Hi, last night I attempted to observe visually the double star 78 Ursa Major using a two-slit interference mask. The intent was to use separation of the slits to determine the sub-arc second separation of the double. The image through the eyepiece was as expected, the usual diffraction pattern had the broad undulations with sub-undulations in accordance with the ratio of the slit separation to slit length. The separation of the two slits was such that for a suitable rotation of the mask the interference pattern for the double should have minimised (slits perpendicular to the axis of the binary). However, when on axis, the diffraction pattern wouldn’t minimise no matter the rotation of the mask. In other words, the diffraction pattern fine structure remained visible. However, I noted that the star disappeared from view completely when the star was off axis by about 2/3 of the way out to the edge of the fov but would re-appear further out and closer in (like there was a blind spot in the telescope). Can anyone help me understand this observation of its disappearance? For instance, could it be the experiment was working but that the lack of correct collimation meant the pattern disappearance happened off axis? (if you see what I mean). Thanks.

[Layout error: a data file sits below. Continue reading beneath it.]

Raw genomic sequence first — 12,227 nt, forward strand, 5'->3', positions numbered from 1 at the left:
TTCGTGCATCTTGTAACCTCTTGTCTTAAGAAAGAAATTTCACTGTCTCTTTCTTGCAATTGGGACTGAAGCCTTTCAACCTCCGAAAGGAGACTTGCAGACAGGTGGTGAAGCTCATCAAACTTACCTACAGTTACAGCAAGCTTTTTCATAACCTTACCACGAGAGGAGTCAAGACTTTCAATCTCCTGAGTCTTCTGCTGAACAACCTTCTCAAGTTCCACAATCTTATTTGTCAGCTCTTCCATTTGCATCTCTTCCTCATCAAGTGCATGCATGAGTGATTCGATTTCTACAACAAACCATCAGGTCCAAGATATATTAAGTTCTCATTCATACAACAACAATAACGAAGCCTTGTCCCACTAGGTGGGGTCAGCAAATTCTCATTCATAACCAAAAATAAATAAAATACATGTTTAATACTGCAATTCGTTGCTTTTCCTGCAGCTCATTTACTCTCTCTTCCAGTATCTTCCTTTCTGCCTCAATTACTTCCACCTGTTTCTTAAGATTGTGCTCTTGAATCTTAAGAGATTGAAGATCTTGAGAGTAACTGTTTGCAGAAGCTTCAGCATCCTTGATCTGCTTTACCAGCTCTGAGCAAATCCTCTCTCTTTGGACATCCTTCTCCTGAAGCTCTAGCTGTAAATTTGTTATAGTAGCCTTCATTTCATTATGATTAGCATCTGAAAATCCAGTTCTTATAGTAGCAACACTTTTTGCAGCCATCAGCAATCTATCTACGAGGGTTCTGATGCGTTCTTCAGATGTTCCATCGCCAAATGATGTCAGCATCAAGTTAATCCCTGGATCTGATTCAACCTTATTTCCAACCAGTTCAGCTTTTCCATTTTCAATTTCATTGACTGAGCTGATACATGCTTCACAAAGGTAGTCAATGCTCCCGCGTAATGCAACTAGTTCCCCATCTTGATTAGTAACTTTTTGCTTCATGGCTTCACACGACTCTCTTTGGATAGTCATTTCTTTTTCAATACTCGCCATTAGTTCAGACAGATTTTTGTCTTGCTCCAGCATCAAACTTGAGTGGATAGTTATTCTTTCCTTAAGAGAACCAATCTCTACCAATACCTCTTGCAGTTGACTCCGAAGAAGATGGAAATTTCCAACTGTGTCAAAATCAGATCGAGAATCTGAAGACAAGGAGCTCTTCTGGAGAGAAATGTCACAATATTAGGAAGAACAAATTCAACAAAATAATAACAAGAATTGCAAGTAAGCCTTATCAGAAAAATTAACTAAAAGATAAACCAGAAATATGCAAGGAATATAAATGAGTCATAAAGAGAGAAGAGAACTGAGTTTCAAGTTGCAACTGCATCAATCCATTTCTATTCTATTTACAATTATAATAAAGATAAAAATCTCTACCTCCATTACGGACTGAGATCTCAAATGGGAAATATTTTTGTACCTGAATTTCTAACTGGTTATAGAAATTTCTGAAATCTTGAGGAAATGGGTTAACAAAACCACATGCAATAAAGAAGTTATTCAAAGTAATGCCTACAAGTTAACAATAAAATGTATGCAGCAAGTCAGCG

Hi Callum, I was using a 10″ Dobsonian, so I had to let the image drift across the field of view. That’s how I noted the “blind spot”. Otherwise the view was as expected, showing the usual Fraunhofer interference pattern. To clarify, I didn’t see the interference pattern disappear as a result of the double, but that might have been because the slit spacing was not set quite right. More puzzling was the star (ie. its pattern) disappearing completely from view at the blind spot. That was unexpected. Unfortunately I didn’t have presence of mind to check whether it disappeared on the opposite side of the fov as well.